’No commercial entity in the UK is exempt from requiring a robust approach to risk management,’ says chief executive

The impact of financial uncertainty is the risk of most concern to businesses across the UK over the next 12 months, new research by Marsh has revealed.

Figures published by the broker yesterday (23 October 2023) showed 34% of firms were worried about finances due to rising inflation, energy prices and raw material costs.

And the data suggested that smaller firms had the most concerns – almost half of microbusinesses (43.9%) and 33% of small and medium sized enterprises (SMEs) cited financial uncertainty as a key risk.

The concerns are a result economic headwinds – for example, inflation started to bite in 2022 and was exacerbated by the conflict in Ukraine and knock-on effects on energy markets.

Alistair Fraser, chief executive of commercial and corporate at Marsh UK, said: “The UK risk environment over the last year has been heavily impacted by macroeconomic changes, as well as the trickle-down effects of geopolitical events.”


This came after Allianz revealed earlier this year (23 March 2023) that one in five SMEs across the UK had begun to reduce the level of their insurance coverage due to financial pressures.

The poll, which surveyed 500 SMEs on their biggest day-to-day challenges, revealed that 71% of respondents said cost of living pressures were having a negative impact on their business.

However, while financial uncertainty was the risk firms were most concerned about, the number of businesses that were worried about it was not as high as in previous years.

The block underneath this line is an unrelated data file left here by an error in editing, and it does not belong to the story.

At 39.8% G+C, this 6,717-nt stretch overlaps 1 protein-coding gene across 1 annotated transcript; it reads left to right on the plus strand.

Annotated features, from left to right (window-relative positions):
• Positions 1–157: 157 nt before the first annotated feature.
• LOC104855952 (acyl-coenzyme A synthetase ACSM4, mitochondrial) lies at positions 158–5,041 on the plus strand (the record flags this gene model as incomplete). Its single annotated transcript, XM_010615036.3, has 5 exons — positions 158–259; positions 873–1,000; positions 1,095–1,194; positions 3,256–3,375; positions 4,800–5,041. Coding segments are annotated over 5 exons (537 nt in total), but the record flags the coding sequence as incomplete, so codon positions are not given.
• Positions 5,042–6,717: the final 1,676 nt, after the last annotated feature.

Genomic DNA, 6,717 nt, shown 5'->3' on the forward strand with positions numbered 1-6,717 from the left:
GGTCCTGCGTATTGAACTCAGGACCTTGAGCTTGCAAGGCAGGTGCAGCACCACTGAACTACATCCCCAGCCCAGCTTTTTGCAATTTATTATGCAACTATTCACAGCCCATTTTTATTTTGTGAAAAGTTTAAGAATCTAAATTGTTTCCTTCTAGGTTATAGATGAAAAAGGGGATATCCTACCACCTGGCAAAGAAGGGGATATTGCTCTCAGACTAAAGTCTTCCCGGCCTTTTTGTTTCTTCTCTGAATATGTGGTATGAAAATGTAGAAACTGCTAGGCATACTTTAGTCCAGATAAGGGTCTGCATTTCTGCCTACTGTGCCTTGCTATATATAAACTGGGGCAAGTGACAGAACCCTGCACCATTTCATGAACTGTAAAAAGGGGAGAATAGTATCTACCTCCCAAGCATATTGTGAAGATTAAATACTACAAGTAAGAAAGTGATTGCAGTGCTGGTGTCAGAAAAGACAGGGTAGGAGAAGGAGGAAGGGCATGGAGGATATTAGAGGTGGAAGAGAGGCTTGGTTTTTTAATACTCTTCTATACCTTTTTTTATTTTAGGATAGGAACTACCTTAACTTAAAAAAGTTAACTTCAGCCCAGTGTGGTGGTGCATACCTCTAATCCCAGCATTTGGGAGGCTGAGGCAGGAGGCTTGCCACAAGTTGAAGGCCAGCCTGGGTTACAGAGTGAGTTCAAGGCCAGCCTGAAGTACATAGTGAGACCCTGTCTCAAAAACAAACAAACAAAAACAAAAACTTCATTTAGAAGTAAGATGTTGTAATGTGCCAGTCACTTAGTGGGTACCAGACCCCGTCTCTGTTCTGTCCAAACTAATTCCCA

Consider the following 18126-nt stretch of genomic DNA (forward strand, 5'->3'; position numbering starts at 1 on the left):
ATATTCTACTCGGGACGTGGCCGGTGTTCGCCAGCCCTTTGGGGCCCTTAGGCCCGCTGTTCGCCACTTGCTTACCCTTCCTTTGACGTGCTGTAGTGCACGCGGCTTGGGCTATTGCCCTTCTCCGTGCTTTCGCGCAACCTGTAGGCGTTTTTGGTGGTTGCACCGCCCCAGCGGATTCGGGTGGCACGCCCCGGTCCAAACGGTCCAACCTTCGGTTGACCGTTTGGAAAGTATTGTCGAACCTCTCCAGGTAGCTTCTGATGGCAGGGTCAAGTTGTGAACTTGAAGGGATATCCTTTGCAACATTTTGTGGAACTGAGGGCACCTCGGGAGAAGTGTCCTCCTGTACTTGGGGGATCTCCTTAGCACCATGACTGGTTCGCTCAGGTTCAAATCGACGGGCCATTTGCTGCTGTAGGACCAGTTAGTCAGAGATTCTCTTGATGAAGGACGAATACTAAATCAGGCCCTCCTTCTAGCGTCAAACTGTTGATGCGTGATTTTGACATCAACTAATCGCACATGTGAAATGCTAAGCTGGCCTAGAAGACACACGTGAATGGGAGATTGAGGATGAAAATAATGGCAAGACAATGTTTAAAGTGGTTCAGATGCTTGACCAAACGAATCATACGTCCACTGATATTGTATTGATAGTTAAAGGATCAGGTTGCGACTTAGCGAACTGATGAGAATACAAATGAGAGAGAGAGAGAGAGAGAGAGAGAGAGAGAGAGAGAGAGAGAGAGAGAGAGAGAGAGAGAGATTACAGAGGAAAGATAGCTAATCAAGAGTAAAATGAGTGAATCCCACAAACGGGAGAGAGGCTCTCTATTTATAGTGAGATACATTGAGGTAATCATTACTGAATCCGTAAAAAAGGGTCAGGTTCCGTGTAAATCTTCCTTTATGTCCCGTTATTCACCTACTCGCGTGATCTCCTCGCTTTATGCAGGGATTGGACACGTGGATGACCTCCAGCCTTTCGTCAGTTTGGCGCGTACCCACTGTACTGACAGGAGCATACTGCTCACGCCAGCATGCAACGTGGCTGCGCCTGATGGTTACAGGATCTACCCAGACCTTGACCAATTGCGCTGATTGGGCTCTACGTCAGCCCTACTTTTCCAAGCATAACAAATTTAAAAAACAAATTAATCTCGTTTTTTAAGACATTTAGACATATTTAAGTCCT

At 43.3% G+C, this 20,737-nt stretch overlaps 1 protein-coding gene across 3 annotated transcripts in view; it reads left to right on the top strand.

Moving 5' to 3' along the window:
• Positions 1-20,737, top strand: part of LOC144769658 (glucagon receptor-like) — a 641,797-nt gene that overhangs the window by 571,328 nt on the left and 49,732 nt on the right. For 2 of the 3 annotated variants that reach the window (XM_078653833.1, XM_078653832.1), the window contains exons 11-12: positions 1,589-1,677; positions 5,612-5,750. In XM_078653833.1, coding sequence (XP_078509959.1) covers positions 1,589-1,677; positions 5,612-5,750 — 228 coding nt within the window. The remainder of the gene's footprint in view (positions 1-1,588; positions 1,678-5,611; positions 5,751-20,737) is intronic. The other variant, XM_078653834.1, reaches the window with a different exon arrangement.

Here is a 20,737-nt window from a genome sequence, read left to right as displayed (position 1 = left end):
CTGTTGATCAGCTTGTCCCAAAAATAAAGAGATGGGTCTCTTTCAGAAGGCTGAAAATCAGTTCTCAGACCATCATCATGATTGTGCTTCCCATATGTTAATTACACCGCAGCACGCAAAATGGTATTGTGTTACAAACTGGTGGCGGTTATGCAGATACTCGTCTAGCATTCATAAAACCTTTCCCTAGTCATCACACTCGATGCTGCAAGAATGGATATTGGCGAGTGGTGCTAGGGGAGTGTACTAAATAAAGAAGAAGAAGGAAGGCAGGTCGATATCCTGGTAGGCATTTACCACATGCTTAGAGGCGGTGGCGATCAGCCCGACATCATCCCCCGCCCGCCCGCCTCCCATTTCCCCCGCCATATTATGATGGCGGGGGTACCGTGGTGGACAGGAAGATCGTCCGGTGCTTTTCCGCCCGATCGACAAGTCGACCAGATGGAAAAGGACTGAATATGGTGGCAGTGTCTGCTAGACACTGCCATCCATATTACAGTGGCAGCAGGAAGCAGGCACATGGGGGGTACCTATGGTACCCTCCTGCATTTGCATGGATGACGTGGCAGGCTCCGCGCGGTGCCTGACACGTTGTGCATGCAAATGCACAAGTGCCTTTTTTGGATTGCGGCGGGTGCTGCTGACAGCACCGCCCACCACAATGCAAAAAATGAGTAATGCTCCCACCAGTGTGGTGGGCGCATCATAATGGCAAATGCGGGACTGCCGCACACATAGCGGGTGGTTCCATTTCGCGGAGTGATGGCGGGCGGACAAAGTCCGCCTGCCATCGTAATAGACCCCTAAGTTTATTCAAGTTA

Data showed 43% cited it as a concern in 2021, while 37% did in 2022.

Marsh said the drop was down to businesses strengthening their financial resilience during the pandemic.

And 50% expect an increase in productivity in the year ahead, while 47% expect an increase in turnover.

Other risks

The figures were published in Marsh’s UK Business Risk Report 2023, which features data obtained in May and June 2023 from over 2,100 UK businesses with turnover of between £100,000 and £500m per year.

Data showed that people-related risks was also a top concern, with employee mental health and wellbeing (31%), talent retention, attraction and succession planning (22%) and health and safety of the public and employees (21%) taking second, fourth and fifth place.

Meanwhile, environmental, social and governance (ESG) standards were identified as a priority for the majority of UK businesses, with just over half (55%) of respondents understanding ESG requirements and half (50%) incorporating it into business strategies.

”From sole traders and fast-growing companies to large established corporates, no commercial entity in the UK is exempt from requiring a robust approach to risk management,” Fraser said.

”This report tells a story of the very broad spectrum of risks facing UK businesses and provides practical advice on how to tackle them, helping strengthen the resilience that they need to grow with confidence.”